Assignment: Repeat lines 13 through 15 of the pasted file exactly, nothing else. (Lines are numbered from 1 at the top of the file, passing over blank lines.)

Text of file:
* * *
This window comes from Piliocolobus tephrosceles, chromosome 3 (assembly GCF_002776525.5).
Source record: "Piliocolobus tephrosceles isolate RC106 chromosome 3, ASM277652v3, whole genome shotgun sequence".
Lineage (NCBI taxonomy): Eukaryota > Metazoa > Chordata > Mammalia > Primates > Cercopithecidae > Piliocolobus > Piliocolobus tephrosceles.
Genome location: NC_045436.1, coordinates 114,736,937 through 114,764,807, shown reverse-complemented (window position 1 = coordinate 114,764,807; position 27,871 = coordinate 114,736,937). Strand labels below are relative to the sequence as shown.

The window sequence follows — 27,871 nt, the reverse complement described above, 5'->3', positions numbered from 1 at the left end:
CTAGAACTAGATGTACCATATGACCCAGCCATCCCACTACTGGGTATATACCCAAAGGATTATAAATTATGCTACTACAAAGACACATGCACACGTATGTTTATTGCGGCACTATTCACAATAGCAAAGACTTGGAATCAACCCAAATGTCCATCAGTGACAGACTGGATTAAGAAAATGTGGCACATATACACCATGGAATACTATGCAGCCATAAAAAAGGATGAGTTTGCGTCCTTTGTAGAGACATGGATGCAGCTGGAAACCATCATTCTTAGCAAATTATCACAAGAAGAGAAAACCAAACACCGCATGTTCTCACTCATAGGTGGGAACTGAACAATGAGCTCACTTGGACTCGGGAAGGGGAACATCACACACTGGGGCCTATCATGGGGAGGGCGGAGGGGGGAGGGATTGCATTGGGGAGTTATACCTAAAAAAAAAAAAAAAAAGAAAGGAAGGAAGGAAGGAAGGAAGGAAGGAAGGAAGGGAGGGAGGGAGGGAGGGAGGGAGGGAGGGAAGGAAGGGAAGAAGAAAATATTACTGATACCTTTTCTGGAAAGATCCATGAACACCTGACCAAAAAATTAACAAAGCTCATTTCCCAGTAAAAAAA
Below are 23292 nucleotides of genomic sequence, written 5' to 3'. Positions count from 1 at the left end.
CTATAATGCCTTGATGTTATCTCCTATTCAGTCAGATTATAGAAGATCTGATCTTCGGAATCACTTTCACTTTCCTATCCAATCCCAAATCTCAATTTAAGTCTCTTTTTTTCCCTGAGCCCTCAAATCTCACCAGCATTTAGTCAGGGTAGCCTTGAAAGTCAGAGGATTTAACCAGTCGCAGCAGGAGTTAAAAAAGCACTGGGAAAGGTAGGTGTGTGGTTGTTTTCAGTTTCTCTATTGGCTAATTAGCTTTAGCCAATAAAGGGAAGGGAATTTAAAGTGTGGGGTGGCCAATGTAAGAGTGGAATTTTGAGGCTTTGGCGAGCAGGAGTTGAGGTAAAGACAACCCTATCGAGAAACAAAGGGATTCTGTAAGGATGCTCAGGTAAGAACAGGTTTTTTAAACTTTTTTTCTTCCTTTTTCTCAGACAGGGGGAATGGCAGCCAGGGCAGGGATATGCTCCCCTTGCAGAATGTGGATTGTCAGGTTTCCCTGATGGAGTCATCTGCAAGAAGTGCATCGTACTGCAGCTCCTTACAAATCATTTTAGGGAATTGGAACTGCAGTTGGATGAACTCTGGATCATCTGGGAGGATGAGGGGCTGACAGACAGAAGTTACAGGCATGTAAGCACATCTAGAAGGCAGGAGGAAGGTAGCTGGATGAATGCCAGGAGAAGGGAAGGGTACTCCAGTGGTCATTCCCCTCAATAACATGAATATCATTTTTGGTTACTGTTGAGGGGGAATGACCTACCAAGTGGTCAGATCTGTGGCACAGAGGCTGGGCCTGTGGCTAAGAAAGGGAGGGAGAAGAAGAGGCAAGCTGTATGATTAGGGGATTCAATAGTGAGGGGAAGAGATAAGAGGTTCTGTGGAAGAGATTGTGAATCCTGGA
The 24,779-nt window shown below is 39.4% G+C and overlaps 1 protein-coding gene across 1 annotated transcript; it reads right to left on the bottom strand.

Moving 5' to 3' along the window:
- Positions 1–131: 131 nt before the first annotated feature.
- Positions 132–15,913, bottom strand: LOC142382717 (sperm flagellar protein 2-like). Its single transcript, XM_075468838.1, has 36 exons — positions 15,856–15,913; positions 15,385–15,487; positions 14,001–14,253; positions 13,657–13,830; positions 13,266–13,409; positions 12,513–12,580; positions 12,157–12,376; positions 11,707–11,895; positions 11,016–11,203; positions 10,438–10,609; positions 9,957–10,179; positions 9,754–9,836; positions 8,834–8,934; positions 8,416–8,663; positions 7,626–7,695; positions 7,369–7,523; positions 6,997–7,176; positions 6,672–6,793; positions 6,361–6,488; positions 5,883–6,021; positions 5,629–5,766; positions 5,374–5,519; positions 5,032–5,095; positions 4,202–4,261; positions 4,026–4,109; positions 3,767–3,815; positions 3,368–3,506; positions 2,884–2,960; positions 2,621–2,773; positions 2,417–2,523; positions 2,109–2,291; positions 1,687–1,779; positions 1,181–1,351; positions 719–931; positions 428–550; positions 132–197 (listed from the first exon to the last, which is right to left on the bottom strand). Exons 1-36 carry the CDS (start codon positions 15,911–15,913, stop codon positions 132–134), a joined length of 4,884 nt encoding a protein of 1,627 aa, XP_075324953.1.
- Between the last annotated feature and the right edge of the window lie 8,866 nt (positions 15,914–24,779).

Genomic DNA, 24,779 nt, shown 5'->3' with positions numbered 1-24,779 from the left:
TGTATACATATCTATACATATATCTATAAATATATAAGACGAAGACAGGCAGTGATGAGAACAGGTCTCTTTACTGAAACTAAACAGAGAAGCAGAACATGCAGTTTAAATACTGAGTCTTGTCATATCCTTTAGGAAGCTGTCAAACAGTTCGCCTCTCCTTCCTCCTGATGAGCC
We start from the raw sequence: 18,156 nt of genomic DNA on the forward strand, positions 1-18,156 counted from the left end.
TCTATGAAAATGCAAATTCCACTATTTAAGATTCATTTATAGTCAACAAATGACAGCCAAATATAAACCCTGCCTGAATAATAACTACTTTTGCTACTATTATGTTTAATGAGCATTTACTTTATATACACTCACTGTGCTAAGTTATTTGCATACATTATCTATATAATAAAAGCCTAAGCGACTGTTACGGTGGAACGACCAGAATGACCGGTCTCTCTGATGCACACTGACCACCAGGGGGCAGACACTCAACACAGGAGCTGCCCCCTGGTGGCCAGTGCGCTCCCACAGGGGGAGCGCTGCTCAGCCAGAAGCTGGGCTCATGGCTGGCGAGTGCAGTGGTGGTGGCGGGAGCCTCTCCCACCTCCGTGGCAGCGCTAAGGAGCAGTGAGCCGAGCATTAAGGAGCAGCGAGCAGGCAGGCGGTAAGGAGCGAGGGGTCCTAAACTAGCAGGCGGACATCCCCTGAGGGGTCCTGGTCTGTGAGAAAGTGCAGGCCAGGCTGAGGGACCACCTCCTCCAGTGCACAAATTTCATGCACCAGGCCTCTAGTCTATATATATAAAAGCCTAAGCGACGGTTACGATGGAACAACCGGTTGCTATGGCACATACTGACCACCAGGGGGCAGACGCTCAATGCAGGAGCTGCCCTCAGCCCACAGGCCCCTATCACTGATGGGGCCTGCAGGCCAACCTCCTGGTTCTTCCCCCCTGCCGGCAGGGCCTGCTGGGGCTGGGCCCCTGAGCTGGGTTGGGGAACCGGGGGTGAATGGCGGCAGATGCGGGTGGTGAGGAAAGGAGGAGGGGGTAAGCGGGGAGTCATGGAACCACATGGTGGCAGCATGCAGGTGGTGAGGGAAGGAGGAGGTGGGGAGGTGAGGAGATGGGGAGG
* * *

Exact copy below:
- Between the last annotated feature and the right edge of the window lie 8,866 nt (positions 15,914–24,779).

Genomic DNA, 24,779 nt, shown 5'->3' with positions numbered 1-24,779 from the left:
TGTATACATATCTATACATATATCTATAAATATATAAGACGAAGACAGGCAGTGATGAGAACAGGTCTCTTTACTGAAACTAAACAGAGAAGCAGAACATGCAGTTTAAATACTGAGTCTTGTCATATCCTTTAGGAAGCTGTCAAACAGTTCGCCTCTCCTTCCTCCTGATGAGCC